Tim Burton, you are one creepy man. I can't
wait to see it, even if half the people sitting
in the audience with me will either be stoned
out of their minds or terrified, disillusioned
www.stuffonmycat.com - There are a lots
of cats. And a lot of stuff. And lots of weird,
crazy stuff on cats. But it's just really funny. I
couldn't stop laughing at the tiny cat snuggled
up in a plastic bottle. And besides, the kitties are so
cute! I could look at this for hours.
'Desperate Housewives' on DVD - House-
wives that are sexy, slutty, neurotic and frazzled
make for some damn good TV. My roommates
and I can't get enough of the show, especially
now that it's on DVD - gossip, scandal, mys-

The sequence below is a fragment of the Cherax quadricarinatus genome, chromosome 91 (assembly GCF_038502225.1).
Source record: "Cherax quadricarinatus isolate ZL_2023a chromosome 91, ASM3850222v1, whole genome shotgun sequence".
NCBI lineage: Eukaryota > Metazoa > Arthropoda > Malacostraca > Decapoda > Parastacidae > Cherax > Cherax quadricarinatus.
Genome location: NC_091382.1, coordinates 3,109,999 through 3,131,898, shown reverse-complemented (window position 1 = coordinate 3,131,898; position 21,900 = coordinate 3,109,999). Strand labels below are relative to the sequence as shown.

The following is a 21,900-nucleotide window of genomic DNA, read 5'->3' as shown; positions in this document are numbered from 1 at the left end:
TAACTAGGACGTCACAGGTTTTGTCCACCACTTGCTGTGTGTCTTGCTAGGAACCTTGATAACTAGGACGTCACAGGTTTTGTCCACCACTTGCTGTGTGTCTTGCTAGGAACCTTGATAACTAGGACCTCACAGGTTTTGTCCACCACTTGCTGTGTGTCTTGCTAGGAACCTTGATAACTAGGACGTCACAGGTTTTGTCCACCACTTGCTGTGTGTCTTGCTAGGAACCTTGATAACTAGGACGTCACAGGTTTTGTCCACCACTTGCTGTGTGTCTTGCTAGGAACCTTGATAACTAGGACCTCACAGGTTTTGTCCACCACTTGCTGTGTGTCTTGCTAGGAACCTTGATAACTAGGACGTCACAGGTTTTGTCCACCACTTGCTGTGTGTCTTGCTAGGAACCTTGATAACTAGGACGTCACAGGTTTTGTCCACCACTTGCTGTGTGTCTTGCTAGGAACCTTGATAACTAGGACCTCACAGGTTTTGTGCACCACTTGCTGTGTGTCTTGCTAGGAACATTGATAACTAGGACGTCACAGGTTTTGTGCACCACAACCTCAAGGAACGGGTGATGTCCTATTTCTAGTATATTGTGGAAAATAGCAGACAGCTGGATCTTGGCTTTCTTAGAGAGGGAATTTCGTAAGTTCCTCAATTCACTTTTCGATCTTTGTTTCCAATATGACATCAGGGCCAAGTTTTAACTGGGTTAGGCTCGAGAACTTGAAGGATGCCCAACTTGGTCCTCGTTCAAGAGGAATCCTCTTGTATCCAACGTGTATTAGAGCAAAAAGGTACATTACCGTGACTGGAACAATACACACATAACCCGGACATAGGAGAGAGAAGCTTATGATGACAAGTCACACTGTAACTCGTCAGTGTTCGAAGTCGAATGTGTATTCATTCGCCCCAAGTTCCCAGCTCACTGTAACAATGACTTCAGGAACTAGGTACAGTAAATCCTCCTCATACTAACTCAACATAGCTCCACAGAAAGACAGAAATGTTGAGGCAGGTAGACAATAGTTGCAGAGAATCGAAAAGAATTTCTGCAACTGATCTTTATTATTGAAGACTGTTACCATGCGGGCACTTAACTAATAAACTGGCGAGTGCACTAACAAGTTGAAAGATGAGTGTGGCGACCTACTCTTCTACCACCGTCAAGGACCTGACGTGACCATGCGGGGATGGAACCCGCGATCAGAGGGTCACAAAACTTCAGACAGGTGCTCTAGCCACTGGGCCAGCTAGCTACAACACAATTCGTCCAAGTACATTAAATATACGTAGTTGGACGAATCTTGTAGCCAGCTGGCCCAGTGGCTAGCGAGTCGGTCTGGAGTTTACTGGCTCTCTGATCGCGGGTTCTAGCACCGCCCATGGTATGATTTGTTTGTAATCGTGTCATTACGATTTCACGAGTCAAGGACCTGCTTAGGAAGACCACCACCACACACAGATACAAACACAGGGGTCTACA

tery and humor fed to us whenever we want it.
What could be better?
Courtesy of ABC
Th POuTICS OF DANCING VO. intr self'ndsits esnrd
2 ~ister'selfand Lissfuly buflles thrugh
the remainder cfat s duraIon.
MurE Rcons ~ The mostcompositoally intrigin
On The Politics of Dancing V(4. song the albumis"Linking People."
2 compilation, long-time European Its dramatic niatre avoids becoming
trance royalty Paul Van Dyk gives melodramathroughVany'smp-
listeners a tuned presentation of his cabletiming adpatiend.A
recent favorites. Though at times a tad peep-show of a trk, it reeatd y
diluted daring its two-disc odyssey, reveals ju~st a little onc ctay efr
it's a tracklist in which Van Drykaban- shrinking back n itself.
dons trance's traditional push and pull Van Dyk does rer to the trade
between melancholy gnd euphoria, tional changing tides of mince woth